When items of popular culture achieve a significant age it always seems to me to be a good idea to look back to where I was when they first entered the cultural world. The Beatles album ‘Sgt. Pepper’s Lonely Hearts Club Band’ is 50 years old this year- its journey from its initial release as a vinyl album on the 1st June 1967 into the dizzying world of music streaming and downloads is a fascinating one. No matter what my elders said, this is durable music and, presented in new remixes by Giles Martin sounds like it was made yesterday, to use that venerable cliche. I was thirteen years old when the album was released, fresh from miming to Beatles songs with a tennis racquet in front of a mirror, from the first record I ever owned (a copy of an ‘extended play’ 45RPM vinyl that featured ‘Twist and Shout’, three other songs and a cover image in which the Fab Four seemed to float above a landscape of broken bricks!), and from my misapprehension that ‘She Loves You’ was the first record they had made!
But ‘Pepper’ was cut from different cloth. The ‘group’ had moved from the mixture of punchy pop and cover versions of their earlier albums to inhabit a sound world of their own creation. For me ‘Pepper’ really begins with the last track on its predecessor ‘Revolver’; ‘’Tomorrow Never Knows’ still stops me in my tracks with its sheer power and audacity. ‘Pepper’ continues that creation of music that defines an era and most of what followed that era; the highlights are legion- from the world music of ‘Within You, Without You’ to the vaudevillian influences of the title track and its reprise. The durable pop with darker overtones of ‘Getting Better’ and ‘Fixing a Hole’, the jaunty ‘easy’ listening of ‘When I’m Sixty Four’, the piano solo on ‘Lovely Rita’ and the guitar solo on ‘Good Morning’ and the climax of ‘A Day in the Life’ where John Lennon’s introspection and Paul McCartney’s pop nouse are framed within nods towards a larger musical world. These 12 tracks were at the same time the height of The Beatles’ creativity and in some senses the beginning of the end as their cohesion as a group gradually disintegrated in the years that followed its release.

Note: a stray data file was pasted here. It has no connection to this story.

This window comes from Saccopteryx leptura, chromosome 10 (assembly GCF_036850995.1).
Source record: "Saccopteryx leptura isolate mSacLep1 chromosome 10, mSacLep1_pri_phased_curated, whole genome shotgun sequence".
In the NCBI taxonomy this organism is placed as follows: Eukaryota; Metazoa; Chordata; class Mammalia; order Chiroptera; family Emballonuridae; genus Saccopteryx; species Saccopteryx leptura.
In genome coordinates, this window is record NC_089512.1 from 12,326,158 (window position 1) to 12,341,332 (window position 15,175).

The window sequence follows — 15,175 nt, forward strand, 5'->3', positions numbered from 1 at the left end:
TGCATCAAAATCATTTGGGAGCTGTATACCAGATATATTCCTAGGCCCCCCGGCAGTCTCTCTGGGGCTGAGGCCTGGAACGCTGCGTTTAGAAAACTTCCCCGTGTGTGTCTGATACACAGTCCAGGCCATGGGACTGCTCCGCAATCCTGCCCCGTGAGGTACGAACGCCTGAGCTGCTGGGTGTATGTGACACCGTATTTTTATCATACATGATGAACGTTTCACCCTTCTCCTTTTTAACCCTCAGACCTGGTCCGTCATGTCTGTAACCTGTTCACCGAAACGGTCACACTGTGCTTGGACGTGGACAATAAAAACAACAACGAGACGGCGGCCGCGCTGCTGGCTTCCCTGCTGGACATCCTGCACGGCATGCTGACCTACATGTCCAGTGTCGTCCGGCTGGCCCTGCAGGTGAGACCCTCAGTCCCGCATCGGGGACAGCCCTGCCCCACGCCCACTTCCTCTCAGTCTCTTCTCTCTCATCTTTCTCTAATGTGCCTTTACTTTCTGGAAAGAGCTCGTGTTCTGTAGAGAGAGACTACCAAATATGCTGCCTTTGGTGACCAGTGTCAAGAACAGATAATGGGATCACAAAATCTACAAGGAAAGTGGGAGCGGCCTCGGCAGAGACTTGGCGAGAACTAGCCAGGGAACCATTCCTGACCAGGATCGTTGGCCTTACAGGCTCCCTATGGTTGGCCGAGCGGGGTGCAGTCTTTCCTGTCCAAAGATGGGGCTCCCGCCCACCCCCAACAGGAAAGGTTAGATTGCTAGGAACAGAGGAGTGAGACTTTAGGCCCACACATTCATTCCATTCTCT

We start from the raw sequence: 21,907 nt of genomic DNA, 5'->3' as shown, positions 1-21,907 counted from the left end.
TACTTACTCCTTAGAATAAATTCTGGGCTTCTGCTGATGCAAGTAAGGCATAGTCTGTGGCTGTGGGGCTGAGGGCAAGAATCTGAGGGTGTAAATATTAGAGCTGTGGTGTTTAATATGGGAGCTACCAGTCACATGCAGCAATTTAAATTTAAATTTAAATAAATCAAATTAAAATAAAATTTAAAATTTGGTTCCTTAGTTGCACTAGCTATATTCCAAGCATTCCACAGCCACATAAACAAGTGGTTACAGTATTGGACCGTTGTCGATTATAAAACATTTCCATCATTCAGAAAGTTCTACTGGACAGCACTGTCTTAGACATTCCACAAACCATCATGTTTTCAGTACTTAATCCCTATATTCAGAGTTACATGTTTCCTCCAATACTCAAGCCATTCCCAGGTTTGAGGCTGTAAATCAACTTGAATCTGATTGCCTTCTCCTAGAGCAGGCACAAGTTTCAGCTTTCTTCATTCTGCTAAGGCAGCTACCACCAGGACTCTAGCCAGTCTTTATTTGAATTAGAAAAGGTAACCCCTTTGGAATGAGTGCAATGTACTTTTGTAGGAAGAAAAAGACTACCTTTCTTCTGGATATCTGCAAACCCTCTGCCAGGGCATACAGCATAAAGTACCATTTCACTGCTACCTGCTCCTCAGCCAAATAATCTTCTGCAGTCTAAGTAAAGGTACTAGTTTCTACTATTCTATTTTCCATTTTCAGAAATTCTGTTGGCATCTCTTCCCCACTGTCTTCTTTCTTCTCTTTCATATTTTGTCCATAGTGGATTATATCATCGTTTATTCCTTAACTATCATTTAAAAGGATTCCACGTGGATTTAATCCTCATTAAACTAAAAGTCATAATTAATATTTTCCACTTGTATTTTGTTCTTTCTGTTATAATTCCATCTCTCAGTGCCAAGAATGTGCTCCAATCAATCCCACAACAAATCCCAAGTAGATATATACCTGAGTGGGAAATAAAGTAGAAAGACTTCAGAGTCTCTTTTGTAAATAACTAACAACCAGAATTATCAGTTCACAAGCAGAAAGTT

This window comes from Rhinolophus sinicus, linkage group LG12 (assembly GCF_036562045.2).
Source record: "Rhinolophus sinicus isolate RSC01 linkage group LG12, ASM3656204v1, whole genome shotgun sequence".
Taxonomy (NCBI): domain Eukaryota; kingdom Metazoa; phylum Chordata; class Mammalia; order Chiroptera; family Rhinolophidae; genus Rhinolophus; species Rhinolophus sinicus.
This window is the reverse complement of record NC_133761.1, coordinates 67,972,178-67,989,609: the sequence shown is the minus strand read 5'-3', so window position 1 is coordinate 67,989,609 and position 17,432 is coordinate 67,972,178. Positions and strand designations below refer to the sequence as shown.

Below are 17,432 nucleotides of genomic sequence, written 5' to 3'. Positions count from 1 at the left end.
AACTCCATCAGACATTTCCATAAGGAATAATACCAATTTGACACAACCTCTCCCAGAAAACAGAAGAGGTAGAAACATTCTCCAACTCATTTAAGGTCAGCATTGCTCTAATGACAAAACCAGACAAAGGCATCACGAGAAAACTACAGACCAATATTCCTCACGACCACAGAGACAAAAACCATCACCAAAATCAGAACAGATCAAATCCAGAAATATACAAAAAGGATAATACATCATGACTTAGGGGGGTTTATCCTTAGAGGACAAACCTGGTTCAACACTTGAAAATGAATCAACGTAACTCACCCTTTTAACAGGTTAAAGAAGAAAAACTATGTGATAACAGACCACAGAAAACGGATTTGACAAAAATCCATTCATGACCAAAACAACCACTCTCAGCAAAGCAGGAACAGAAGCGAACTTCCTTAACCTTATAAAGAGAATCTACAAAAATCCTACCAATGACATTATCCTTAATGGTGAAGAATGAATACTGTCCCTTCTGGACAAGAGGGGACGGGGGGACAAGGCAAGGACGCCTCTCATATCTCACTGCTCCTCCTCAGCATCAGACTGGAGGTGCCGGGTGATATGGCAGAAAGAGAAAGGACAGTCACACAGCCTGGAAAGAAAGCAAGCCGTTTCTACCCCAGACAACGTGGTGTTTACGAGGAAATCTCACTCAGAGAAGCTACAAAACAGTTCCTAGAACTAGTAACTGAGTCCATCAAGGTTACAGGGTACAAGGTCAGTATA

But why ‘just a record- more and less’? Well, for me this record was just a record- it could be (and was!) scratched and damaged as I carried it around to impress my friends and played it on a variety of indifferent equipment. The cover was prone to everything that happens to laminated cardboard and what various moves around the country could do. I kept my original copy along with its later version on compact disc and even now am thinking seriously about buying the latest remix by Giles Martin. So a record yes, but at the same time it is more than a record, speaking not only about technical advances in recording techniques but also about a journey through adolescence. At one time I would have almost defended The Beatles to the death, forgetting that they were as much a product of astute marketing and pop culture as the music they produced, and arguing that even what looked like later excesses should be accepted on their own terms (you can imagine how my parents appreciated that!). Yet later years and experiences have only increased my appreciation for what they did. Like all good music it is what it is (the considerable irony is that ‘disposable pop’ is often a more reliable guide to era that produces it than more ‘cultured’ approaches!), but it is also much more. The music on this album reaches beyond the narrow limitation of its form to create something that, at 50, is still miles ahead of a lot of what passes for pop music in this bewildered century. In my opinion of course!